Gain an overview of the latest developments on the currency market and anticipate fluctuation risks.
FX volatility has decreased in recent weeks. The main central bank meetings are behind us. Volumes fell automatically during this period of the year. However, the landscape has changed very little. We remain in a market focused on the US dollar. The dollar index, which represents the trend in the dollar against the currencies of the United States' main trading partners, has been up 10.6% since 1 January. This is a little less than it was at the beginning of the year. There was profit-taking. But the trend remains positive for the dollar in the short term due to economic uncertainty (recession or no recession?).
High: 1.0488 Low: 0.9952 Change: -2.32 %
Flows speak for themselves. Investors continue to hold long positions on the US dollar and are short (sellers) on euros. Growth is slowing on both sides of the Atlantic. However, the economic slowdown is more worrying in the eurozone (energy crisis, industrial confidence at its lowest, Italian political risk, engulfed supply chains, etc.). If the energy crisis deepens this autumn, the eurozone is likely to enter recession. This would increase downward pressure on the single currency. The euro fell 2.32% month-on-month against the dollar. This is due to the deterioration in terms of trade resulting from the energy crisis. This is just the beginning. We expect a return to parity soon for the pair. A drop of around 0.90 cannot be ruled out in the event of a breakdown in the supply of Russian gas, for example.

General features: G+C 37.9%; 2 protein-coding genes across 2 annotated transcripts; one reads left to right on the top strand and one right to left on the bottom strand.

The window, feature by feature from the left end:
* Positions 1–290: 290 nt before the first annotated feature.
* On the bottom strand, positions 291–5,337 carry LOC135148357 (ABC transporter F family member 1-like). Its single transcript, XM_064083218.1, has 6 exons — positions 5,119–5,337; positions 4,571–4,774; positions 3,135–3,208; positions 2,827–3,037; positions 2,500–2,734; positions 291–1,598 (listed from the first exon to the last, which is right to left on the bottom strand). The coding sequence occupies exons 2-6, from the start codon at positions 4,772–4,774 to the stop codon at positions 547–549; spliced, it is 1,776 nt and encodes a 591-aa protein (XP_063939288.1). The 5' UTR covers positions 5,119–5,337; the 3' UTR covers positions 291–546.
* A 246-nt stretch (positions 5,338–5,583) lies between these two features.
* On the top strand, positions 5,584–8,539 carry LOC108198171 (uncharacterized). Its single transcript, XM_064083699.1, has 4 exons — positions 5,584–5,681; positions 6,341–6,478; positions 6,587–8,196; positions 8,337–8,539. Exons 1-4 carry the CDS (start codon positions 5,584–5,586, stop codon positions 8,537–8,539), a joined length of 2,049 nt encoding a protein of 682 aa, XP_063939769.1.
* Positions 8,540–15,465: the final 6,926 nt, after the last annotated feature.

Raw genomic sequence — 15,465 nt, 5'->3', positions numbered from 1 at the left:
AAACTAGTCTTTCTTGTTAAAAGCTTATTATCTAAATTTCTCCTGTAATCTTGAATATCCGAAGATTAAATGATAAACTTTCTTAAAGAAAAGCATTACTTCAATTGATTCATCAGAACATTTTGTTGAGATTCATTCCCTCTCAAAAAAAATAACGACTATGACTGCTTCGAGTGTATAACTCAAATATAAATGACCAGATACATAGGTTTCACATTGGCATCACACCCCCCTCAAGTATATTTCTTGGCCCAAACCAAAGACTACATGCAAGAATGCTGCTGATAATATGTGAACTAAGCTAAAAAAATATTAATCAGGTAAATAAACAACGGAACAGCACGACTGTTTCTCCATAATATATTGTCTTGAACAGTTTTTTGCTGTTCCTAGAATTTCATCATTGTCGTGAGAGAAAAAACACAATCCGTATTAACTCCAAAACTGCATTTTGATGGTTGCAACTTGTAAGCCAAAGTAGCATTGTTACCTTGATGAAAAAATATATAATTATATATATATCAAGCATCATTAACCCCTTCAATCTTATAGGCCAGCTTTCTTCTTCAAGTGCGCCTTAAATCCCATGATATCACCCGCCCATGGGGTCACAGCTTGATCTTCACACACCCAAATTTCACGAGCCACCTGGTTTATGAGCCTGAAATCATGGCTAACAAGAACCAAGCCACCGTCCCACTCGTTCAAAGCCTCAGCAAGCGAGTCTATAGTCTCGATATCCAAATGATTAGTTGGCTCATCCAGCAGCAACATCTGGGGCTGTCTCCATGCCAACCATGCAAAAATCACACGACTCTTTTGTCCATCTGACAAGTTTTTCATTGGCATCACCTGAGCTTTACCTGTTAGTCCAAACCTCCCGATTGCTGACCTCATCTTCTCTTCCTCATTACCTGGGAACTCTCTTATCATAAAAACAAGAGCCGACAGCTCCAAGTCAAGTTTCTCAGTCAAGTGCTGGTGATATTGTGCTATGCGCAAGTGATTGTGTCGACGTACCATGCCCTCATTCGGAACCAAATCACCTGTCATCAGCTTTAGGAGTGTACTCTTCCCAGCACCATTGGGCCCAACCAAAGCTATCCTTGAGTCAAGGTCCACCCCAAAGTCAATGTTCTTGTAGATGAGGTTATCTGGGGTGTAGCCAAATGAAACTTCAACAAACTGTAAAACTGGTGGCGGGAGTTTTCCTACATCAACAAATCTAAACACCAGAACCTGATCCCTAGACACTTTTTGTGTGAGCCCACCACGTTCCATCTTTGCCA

High: 0.8680 Low: 0.8370 Change: -2.44 %
The Bank of England (BoE) will raise its key rate on 4 August. In an intervention on 19 July, BoE Governor Andrew Bailey made it clear that a 50 basis point hike is a credible option (which would bring the key rate to 1.75%). Several factors argue in favour of a significant increase: coordination between central banks (the Federal Reserve, the Bank of Canada, the European Central Bank, etc.) and the level of inflation in the United Kingdom, which are approaching 10%. An increase of 50 basis points is already factored in in the prices offered by the market. This should have little impact on the EUR/GBP exchange rate this week, which is still around its centre of gravity at 0.85.
High: 143.85 Low: 135.54 Change: -4.30 %